Synthetic flooring combines organic and synthetic materials to create sheets, planks, and tiles.
Vinyl, laminate, linoleum, plastic, foam, and rubber flooring materials are all synthetic.
Compared to hardwood, synthetic flooring is typically versatile, long-lasting, and incredibly low-maintenance.
How is bowling alley wood so strong?
Bowling alley flooring is constructed from a blend of woods that can withstand the impact of bowling balls.
You can find various combinations of wood throughout the lanes.
Where impact and use are more intense, harder wood is used, whereas softer wood is utilized where impact is less intense.
How are bowling lanes constructed?
A regular bowling lane, including the flat gutters, kickbacks, and approach, must always be constructed from wood and other synthetic materials thoroughly examined and approved for usage by the United States Bowling Congress (USBC).
How often do bowling lanes get replaced?
Wooden paths eventually deteriorate. Every year or two, they must be sanded down based on the amount of use.
The technology for lane sanding has improved to the point where they no longer need to remove as much of the lane to make it smooth again.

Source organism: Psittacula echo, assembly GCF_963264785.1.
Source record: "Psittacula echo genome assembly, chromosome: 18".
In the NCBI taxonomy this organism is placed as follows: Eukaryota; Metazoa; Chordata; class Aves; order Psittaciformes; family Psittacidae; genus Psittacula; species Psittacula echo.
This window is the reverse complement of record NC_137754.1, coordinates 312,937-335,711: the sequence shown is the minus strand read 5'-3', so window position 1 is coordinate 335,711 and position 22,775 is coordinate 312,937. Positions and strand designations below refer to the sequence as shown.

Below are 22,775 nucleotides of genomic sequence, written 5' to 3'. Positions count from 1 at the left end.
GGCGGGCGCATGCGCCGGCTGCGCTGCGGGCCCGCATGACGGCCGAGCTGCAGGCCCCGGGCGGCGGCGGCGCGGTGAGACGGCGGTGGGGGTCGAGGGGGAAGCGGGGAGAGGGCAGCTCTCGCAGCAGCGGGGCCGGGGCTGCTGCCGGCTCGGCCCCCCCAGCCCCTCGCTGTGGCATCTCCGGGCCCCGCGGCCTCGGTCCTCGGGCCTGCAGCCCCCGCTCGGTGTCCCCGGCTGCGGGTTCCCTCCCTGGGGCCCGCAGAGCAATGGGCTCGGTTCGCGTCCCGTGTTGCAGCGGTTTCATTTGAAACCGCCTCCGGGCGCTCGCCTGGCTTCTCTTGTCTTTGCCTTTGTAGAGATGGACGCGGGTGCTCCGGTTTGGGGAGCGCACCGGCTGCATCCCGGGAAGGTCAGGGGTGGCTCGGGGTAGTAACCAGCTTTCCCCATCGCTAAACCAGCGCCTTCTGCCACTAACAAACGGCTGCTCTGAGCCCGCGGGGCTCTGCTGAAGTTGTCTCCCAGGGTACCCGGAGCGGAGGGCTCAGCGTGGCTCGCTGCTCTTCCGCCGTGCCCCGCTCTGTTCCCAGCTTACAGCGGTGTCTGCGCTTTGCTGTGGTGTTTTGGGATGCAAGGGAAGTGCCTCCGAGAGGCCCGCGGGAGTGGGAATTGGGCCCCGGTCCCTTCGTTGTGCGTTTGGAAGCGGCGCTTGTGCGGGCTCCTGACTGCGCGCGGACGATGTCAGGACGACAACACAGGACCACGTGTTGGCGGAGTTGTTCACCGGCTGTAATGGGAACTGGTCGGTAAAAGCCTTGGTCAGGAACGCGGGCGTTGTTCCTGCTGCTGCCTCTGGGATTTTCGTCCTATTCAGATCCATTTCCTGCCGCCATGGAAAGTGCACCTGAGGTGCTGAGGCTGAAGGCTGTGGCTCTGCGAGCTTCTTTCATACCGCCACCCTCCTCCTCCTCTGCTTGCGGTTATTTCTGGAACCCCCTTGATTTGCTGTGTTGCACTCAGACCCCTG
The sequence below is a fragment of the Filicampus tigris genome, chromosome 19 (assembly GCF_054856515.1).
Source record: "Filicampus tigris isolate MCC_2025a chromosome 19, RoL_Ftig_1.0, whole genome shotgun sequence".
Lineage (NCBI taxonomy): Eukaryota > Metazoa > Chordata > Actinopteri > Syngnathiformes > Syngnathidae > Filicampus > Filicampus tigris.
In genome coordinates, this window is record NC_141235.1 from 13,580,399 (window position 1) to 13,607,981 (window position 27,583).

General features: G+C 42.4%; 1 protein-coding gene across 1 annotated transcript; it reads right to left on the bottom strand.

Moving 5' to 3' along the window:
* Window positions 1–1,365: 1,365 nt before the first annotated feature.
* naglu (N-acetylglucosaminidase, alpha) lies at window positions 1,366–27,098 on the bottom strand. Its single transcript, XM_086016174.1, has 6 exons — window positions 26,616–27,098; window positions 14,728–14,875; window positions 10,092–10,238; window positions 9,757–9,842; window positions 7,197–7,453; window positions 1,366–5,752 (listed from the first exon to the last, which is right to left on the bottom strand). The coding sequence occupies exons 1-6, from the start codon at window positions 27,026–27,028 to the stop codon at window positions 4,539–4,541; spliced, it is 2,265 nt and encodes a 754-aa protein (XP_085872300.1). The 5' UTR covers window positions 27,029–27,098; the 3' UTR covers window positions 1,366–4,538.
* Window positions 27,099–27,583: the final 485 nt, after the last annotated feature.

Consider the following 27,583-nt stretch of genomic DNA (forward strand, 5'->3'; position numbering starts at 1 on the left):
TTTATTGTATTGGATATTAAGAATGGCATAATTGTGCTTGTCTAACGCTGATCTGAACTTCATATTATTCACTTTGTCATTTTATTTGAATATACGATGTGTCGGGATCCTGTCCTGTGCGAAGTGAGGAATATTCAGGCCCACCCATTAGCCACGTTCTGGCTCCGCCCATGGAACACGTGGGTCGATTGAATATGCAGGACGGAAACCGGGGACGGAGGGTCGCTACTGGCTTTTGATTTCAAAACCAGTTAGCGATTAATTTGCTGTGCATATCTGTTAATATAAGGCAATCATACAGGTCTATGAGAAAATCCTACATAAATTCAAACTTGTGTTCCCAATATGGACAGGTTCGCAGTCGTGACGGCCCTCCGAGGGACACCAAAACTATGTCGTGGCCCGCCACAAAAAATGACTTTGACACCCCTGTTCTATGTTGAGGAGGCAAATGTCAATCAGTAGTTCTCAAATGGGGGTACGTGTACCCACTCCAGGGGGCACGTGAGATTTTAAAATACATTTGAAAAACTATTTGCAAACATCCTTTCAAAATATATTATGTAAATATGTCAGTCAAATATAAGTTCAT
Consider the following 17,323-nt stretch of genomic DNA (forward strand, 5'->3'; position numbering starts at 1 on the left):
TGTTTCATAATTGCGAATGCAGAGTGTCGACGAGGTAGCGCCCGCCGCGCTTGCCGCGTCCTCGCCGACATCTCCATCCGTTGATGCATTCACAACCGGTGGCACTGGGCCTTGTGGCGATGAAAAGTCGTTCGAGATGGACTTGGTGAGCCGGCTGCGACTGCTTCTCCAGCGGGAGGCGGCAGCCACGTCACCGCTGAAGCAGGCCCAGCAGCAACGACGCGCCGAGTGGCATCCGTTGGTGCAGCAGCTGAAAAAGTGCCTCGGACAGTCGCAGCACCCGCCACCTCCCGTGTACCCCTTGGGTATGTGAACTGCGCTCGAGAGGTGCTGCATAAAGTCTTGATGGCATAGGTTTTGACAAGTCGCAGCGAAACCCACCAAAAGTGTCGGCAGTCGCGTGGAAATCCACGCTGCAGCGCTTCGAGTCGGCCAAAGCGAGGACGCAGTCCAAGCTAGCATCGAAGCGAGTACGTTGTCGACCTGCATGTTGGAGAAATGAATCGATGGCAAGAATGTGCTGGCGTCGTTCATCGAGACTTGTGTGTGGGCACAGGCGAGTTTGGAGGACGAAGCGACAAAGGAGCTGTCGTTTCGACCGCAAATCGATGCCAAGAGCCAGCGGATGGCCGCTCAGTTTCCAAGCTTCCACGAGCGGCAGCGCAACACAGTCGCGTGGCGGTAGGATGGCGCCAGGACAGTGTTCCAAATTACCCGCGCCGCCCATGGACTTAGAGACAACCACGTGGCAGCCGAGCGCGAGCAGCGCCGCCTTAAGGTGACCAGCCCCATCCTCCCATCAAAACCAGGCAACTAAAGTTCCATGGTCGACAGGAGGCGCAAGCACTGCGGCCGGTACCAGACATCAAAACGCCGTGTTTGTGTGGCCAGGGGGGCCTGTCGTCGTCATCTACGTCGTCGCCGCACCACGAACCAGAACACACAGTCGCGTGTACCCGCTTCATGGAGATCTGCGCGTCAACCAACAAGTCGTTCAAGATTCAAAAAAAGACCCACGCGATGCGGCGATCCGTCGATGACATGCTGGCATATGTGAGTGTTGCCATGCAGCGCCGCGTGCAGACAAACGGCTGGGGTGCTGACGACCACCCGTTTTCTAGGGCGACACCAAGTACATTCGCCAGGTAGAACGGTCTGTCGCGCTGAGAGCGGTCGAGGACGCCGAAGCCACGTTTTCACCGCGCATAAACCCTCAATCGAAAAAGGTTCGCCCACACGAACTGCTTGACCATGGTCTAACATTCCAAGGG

After sanding the lanes, it is advisable to apply several layers of urethane before the lane conditioner.
In addition, wood lane housing typically receives a second layer of urethane after approximately six months.
Why do bowling alleys oil their lanes?
Apart from protecting the surface of wood, the oil improves a bowler’s performance.
A bowling ball would not move as efficiently on the lane if the surface had not been oiled.
The friction would eventually become excessive and stop its momentum.
There is a high probability that most balls would not even reach the pins.
Why do bowling alleys have the same appearance?
Most bowling lanes are constructed from maple and pine. These are the most common types of wood used for bowling lanes, so you are likely to find both in your lane.
To save money, however, most modern bowling alleys have synthetic floors. It’s also possible that you’ve encountered synthetic flooring made to resemble maple and pine.
Why are bowling lanes made of diverse colors of wood?
When bowling for the first time, you may realize your lane has a unique color scheme. Dark and light woods are mixed.
You see both lighter and darker wood in a lane because you are observing two distinct types of wood.
Mable and pine are the most common types of wood used for bowling lanes, so you are likely to encounter both in your lane.
Pine is lighter in color than maple. Pine planks can be distinguished by their lighter hue. The same applies to maple.
The quality of the bowling lane determines the scoring and overall bowling experience.
All lanes must be durable to avoid repair downtime.
Because these lanes need constant lubrication to withstand heavy ball friction, the flooring used affects their durability.
16-pound balls are dropped from 5 feet onto these lanes daily. Lanes endure severe abuse and must be durable.